THERE IS A CERTAIN KIND OF person who is in constant pursuit of perfection and, like a cat chasing its tail, is the inevitable victim of frustration. That person is a golfer, a strange creature who is happiest driving himself crazy on a golf course and unhappiest when he can't continue to drive himself crazy.

It's not clear whether playing more golf is the cure or just another symptom for these unfortunate souls, but winter's forced abstinence undoubtedly has been the worst of times for golfers. Now a place called Golf Par-Tee in the Georgetown Court mall on Prospect Street NW has changed all that. It's a sort of life-size video game using real clubs and balls that golf-hungry grown-ups can play year-round.

The place is run by a former jazz promoter/PR man/nightclub owner named Bob Crockett. He got out of the music business when all the jazz that went with it drove his blood pressure to the danger zone. He got into golf, he says, when an art gallery failed and the Georgetown Court management was "looking for something for an upscale clientele and asked me to run it." So Crockett added /golf entrepreneur/ to his re'sume'.

The machinery was invented by Optronics Ltd. of Salt Lake City, and here's how it works: The layouts of three of the best golf courses in the world -- Pebble Beach and Spy Glass in California and Club de Bonmont in Switzerland -- were digitized for the computer. The player takes his pick of courses, chooses his club and then drives the ball into a nylon screen. On the way, it passes between two cameras that measure the ball's velocity and direction; a third camera records the trajectory and if the ball is hooked or sliced. The computer analyzes the information and displays where the shot would land on the course.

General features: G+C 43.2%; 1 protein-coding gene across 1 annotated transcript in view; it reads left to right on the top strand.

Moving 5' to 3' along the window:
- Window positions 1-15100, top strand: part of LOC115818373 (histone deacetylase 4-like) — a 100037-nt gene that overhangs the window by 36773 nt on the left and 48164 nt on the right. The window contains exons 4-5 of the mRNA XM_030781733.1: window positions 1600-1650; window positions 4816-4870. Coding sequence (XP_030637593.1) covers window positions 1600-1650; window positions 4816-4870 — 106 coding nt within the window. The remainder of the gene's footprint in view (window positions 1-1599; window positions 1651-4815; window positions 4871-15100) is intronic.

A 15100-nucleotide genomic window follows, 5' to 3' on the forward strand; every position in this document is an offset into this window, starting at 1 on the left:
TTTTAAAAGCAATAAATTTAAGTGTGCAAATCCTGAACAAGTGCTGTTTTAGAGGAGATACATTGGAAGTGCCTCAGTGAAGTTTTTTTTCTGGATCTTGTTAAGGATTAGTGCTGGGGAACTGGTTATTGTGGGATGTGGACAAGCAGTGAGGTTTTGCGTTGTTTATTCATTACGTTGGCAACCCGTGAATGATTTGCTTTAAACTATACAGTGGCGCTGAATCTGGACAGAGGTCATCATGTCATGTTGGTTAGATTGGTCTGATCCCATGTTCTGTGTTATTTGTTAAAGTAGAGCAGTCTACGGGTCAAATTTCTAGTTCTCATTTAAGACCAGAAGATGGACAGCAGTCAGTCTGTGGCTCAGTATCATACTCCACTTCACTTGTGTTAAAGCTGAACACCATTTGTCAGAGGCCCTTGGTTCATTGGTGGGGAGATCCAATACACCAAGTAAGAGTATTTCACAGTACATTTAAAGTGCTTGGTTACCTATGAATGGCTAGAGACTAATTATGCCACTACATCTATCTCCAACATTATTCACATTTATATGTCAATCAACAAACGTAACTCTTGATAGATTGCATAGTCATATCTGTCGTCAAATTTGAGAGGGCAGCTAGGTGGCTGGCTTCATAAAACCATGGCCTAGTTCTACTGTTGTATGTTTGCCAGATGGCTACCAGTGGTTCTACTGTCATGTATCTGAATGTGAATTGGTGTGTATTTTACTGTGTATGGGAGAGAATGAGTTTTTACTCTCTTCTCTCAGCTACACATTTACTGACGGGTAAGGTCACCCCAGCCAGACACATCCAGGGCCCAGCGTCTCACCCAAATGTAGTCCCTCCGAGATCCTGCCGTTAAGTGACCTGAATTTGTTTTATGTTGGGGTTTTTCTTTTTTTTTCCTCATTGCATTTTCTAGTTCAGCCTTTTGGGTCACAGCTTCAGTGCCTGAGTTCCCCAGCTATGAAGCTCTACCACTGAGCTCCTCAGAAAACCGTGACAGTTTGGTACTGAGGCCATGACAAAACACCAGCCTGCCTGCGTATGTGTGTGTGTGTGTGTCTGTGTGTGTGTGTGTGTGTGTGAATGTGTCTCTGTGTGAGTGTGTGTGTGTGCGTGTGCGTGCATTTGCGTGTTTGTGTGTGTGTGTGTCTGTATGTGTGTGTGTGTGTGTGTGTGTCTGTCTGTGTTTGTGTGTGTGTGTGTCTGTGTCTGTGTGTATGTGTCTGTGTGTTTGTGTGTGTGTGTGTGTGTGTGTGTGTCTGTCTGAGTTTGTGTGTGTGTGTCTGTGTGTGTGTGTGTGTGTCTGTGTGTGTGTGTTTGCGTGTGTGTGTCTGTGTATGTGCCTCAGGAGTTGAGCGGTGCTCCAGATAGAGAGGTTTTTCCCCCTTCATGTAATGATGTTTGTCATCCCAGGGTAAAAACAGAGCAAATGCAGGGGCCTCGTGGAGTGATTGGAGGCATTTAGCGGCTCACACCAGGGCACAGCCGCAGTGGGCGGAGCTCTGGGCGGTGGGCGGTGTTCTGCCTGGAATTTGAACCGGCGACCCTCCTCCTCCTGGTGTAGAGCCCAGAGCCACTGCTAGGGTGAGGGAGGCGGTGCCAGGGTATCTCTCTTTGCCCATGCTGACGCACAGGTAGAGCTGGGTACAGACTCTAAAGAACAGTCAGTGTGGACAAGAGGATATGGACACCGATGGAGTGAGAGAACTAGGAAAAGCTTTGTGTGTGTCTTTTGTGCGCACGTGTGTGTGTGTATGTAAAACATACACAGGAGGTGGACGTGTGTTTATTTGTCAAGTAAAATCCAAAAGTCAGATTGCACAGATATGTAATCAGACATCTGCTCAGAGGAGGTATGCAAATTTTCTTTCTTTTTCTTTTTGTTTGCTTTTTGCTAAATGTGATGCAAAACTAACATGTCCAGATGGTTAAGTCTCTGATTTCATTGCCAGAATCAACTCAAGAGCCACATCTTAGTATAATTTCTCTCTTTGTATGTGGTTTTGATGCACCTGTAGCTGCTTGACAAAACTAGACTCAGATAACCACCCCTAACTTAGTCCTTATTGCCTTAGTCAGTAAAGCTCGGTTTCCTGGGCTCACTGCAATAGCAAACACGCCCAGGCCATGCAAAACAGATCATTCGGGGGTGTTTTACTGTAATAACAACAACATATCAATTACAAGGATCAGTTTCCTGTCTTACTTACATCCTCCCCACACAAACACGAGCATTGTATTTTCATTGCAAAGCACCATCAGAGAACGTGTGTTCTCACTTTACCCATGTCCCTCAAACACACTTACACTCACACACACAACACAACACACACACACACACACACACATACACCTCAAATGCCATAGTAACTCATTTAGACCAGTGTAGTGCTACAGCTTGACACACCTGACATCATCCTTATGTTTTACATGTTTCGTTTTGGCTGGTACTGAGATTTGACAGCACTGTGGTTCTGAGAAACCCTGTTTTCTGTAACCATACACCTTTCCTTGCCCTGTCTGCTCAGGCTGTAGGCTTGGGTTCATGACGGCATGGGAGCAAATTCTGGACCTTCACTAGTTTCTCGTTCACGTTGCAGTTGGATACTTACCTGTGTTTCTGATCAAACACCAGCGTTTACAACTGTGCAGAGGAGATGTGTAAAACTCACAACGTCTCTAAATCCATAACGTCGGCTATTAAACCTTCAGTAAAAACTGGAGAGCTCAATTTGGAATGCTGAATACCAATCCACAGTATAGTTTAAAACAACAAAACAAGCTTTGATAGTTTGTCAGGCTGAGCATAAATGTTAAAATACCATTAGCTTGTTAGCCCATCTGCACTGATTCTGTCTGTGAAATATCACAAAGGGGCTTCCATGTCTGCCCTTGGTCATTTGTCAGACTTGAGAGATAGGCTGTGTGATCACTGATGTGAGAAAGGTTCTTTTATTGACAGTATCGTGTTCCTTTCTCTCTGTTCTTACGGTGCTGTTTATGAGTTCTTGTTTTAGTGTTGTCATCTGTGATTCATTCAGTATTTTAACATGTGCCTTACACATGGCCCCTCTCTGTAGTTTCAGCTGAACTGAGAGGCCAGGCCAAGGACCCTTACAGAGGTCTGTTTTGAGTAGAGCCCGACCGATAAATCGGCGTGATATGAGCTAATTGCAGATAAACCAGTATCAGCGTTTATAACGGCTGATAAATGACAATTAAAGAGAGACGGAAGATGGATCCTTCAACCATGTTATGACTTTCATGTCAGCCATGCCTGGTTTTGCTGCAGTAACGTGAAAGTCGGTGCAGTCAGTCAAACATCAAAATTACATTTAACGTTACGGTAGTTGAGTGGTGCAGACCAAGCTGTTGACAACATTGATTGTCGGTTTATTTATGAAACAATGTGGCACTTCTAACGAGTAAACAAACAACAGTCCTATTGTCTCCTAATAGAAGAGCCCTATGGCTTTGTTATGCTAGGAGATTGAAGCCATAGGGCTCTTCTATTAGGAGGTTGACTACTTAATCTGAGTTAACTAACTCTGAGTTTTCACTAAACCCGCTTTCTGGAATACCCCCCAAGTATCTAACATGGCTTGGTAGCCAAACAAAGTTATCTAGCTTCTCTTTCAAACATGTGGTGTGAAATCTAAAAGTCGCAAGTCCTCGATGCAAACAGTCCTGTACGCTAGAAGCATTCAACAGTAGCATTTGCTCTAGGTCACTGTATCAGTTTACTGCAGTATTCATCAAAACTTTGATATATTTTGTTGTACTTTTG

If, for instance, there's water on the right of the picture on the screen, the golfer aims to the left side. The computer then tells how far the ball has been hit. At the same time, the picture on the screen changes to show the view from where the ball landed: from the fairway, the rough, the green or, sad to say, from the sand trap or water hazard. If a shot does go in the water, the computer drops the ball in the proper spot and adds a stroke. When the player finally hits the green, he putts out from a designated spot on the artificial-turf rug.

With just a little bit of imagination, any player can rewrite the Cinderella story with {YOUR NAME HERE} storming from behind to cop the U.S. Open title. The cost is usually between $15 and $20 per person per 18 holes; as many as 10 golfers can play together at one time.

Self-conscious players can even learn how to hit in front of a gallery. "Sometimes in the summer you'll have 30 people at the windows watching," says Crockett, "and they'll applaud like they're really watching a match."

Crockett himself is more comfortable with a rod and reel than with a driver, but since opening last May, he's begun to notice a similarity between the two sports. "The good golfers, the guys with the low handicaps, they all say the machine is extremely accurate," he says. "{The others} always hit it better when they're out on the golf course. They're like fishermen telling stories: 'I had this big one right up to the boat . . .' "